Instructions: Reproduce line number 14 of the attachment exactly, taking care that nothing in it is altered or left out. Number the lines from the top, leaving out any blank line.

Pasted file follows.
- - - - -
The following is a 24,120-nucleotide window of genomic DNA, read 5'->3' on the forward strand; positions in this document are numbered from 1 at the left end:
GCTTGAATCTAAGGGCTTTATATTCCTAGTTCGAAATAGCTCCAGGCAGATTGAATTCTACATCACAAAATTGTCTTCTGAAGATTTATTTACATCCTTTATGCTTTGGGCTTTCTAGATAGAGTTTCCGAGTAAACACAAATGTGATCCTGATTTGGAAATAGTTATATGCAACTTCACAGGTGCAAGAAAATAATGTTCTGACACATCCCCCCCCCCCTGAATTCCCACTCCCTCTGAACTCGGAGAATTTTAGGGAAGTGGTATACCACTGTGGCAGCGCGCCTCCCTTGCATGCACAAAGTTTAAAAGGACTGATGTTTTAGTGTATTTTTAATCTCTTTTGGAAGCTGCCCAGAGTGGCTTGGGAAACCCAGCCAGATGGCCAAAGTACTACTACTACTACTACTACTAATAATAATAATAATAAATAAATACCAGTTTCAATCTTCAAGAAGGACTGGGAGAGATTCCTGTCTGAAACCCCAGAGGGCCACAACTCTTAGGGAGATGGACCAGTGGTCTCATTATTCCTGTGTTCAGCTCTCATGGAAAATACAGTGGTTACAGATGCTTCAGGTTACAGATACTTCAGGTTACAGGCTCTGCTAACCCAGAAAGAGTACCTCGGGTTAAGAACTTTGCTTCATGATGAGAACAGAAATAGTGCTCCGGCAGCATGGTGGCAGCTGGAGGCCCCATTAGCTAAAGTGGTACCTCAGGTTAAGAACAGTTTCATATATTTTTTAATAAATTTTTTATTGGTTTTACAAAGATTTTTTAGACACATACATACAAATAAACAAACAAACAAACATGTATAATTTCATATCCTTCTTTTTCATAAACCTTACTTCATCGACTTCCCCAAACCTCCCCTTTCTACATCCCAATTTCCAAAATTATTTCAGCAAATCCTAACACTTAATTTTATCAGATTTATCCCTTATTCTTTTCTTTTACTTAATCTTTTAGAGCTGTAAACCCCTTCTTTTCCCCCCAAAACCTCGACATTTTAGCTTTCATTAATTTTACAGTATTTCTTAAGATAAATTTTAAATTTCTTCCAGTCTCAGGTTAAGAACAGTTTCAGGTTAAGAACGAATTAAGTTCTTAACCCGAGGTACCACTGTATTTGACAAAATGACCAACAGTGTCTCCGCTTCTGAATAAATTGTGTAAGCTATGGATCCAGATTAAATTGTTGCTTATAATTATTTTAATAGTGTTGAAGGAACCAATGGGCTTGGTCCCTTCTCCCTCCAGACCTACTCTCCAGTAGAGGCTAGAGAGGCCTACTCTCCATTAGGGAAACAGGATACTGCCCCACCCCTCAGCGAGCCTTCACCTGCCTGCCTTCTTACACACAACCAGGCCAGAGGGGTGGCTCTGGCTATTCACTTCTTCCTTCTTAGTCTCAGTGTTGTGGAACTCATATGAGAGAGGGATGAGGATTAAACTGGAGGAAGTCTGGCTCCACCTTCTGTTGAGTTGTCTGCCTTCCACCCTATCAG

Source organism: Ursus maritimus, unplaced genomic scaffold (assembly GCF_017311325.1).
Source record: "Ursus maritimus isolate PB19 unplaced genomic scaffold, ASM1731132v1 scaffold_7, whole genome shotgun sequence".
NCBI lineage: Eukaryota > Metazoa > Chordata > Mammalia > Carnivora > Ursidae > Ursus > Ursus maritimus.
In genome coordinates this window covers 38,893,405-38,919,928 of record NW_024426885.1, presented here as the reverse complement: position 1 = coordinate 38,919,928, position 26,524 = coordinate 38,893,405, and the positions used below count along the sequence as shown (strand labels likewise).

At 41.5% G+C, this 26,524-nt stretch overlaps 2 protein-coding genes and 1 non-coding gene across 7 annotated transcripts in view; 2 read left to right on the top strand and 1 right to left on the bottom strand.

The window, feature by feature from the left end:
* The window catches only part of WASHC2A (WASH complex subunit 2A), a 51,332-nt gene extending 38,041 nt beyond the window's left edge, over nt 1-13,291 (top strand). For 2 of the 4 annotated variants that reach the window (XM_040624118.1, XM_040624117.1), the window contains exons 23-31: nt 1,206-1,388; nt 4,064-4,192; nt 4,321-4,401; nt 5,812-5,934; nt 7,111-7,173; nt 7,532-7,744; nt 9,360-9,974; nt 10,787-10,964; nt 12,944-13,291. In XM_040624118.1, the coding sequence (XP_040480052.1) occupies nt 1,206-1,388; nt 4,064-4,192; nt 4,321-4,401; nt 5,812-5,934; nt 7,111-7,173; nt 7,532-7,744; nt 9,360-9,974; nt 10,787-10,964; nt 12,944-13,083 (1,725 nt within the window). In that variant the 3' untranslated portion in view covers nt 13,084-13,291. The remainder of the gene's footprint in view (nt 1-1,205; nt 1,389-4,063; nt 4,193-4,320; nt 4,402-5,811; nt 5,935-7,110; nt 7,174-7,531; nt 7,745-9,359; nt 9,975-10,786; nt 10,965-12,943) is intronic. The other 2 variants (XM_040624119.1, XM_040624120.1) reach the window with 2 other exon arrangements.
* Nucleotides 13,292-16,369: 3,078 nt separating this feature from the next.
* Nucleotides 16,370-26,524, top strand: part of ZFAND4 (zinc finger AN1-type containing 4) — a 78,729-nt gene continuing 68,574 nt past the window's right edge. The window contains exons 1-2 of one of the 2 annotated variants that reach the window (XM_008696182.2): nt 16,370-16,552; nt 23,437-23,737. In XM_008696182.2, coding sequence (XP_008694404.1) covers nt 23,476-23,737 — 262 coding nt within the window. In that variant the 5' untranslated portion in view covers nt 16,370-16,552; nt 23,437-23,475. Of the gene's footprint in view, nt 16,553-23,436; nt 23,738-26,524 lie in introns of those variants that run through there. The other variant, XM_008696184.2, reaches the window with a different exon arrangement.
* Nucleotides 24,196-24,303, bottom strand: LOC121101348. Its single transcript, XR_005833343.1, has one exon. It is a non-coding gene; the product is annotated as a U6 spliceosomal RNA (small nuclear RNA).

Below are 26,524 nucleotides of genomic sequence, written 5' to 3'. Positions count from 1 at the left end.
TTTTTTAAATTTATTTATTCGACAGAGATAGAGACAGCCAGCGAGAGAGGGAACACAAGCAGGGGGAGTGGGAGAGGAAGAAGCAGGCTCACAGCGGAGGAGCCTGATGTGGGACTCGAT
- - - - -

TTTTTTAAATTTATTTATTCGACAGAGATAGAGACAGCCAGCGAGAGAGGGAACACAAGCAGGGGGAGTGGGAGAGGAAGAAGCAGGCTCACAGCGGAGGAGCCTGATGTGGGACTCGAT